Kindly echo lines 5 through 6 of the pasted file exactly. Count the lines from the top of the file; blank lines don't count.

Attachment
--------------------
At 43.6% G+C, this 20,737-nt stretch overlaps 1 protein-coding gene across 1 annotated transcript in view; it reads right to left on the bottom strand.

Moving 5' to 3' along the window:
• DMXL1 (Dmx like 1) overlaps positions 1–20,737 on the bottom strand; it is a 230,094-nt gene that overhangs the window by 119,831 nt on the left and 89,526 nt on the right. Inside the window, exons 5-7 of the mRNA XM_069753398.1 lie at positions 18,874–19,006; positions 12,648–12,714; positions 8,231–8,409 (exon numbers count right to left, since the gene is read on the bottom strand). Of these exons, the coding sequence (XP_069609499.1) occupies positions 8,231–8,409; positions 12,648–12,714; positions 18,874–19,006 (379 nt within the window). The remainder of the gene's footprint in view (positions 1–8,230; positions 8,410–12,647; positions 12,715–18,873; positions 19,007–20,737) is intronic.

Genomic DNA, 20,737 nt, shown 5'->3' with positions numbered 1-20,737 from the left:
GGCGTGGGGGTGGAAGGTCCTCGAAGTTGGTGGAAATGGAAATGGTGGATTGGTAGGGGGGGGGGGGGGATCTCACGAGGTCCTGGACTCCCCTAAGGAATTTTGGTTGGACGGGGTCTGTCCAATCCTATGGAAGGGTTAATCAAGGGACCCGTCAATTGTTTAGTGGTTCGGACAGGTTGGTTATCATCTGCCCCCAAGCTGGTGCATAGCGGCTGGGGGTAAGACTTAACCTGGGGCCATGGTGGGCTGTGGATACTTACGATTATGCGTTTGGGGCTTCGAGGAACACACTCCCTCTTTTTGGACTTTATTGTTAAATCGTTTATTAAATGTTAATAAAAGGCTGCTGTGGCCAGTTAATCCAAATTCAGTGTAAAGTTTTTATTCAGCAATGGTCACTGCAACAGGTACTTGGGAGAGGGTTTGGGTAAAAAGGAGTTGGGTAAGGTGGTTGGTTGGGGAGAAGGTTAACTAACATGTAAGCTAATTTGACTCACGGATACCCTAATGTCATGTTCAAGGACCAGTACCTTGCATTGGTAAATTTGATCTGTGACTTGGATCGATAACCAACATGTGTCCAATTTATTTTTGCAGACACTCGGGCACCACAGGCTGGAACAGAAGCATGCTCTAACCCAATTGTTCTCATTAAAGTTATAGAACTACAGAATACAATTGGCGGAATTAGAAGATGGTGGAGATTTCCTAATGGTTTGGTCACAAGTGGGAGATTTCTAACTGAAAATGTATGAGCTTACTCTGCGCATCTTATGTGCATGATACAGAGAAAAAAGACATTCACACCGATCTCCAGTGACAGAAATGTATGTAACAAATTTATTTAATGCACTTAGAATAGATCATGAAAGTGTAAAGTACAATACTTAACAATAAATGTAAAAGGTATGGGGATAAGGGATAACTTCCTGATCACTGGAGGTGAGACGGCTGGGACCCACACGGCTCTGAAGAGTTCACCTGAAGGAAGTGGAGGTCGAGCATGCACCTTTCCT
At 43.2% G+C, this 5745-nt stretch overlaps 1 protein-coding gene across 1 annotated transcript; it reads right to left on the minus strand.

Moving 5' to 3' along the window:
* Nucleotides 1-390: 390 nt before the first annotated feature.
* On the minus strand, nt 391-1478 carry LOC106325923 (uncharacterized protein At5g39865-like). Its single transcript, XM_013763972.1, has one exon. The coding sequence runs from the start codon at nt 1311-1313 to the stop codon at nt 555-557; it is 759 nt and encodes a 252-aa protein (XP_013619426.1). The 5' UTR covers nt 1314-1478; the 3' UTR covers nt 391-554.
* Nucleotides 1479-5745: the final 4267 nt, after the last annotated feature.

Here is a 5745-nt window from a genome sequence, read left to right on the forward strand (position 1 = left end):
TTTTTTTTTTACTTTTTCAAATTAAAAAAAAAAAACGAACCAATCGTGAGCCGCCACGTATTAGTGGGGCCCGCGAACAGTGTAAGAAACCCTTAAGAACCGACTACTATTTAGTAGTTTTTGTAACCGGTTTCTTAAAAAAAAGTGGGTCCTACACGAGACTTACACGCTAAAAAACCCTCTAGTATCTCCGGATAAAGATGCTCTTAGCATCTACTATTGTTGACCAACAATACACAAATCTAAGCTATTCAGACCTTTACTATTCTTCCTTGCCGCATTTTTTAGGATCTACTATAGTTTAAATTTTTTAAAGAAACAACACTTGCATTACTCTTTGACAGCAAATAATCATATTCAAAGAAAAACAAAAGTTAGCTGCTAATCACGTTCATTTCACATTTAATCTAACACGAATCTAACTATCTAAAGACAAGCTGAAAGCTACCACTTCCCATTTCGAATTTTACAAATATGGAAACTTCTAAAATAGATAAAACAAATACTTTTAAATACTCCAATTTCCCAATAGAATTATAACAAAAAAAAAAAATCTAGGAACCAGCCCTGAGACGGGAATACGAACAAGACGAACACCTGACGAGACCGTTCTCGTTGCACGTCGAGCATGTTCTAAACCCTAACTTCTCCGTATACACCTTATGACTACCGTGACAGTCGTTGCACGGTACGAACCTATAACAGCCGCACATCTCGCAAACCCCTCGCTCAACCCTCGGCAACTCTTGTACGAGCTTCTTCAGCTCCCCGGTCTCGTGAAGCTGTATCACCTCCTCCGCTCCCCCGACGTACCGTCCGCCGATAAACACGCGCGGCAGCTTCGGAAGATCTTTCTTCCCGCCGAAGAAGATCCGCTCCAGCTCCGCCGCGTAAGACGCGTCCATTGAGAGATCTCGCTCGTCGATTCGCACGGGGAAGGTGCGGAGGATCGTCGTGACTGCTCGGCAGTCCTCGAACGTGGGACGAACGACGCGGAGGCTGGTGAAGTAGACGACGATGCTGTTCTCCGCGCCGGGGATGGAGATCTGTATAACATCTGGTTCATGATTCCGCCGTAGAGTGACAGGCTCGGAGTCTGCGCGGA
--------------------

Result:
GGCGTGGGGGTGGAAGGTCCTCGAAGTTGGTGGAAATGGAAATGGTGGATTGGTAGGGGGGGGGGGGGGATCTCACGAGGTCCTGGACTCCCCTAAGGAATTTTGGTTGGACGGGGTCTGTCCAATCCTATGGAAGGGTTAATCAAGGGACCCGTCAATTGTTTAGTGGTTCGGACAGGTTGGTTATCATCTGCCCCCAAGCTGGTGCATAGCGGCTGGGGGTAAGACTTAACCTGGGGCCATGGTGGGCTGTGGATACTTACGATTATGCGTTTGGGGCTTCGAGGAACACACTCCCTCTTTTTGGACTTTATTGTTAAATCGTTTATTAAATGTTAATAAAAGGCTGCTGTGGCCAGTTAATCCAAATTCAGTGTAAAGTTTTTATTCAGCAATGGTCACTGCAACAGGTACTTGGGAGAGGGTTTGGGTAAAAAGGAGTTGGGTAAGGTGGTTGGTTGGGGAGAAGGTTAACTAACATGTAAGCTAATTTGACTCACGGATACCCTAATGTCATGTTCAAGGACCAGTACCTTGCATTGGTAAATTTGATCTGTGACTTGGATCGATAACCAACATGTGTCCAATTTATTTTTGCAGACACTCGGGCACCACAGGCTGGAACAGAAGCATGCTCTAACCCAATTGTTCTCATTAAAGTTATAGAACTACAGAATACAATTGGCGGAATTAGAAGATGGTGGAGATTTCCTAATGGTTTGGTCACAAGTGGGAGATTTCTAACTGAAAATGTATGAGCTTACTCTGCGCATCTTATGTGCATGATACAGAGAAAAAAGACATTCACACCGATCTCCAGTGACAGAAATGTATGTAACAAATTTATTTAATGCACTTAGAATAGATCATGAAAGTGTAAAGTACAATACTTAACAATAAATGTAAAAGGTATGGGGATAAGGGATAACTTCCTGATCACTGGAGGTGAGACGGCTGGGACCCACACGGCTCTGAAGAGTTCACCTGAAGGAAGTGGAGGTCGAGCATGCACCTTTCCT
At 43.2% G+C, this 5745-nt stretch overlaps 1 protein-coding gene across 1 annotated transcript; it reads right to left on the minus strand.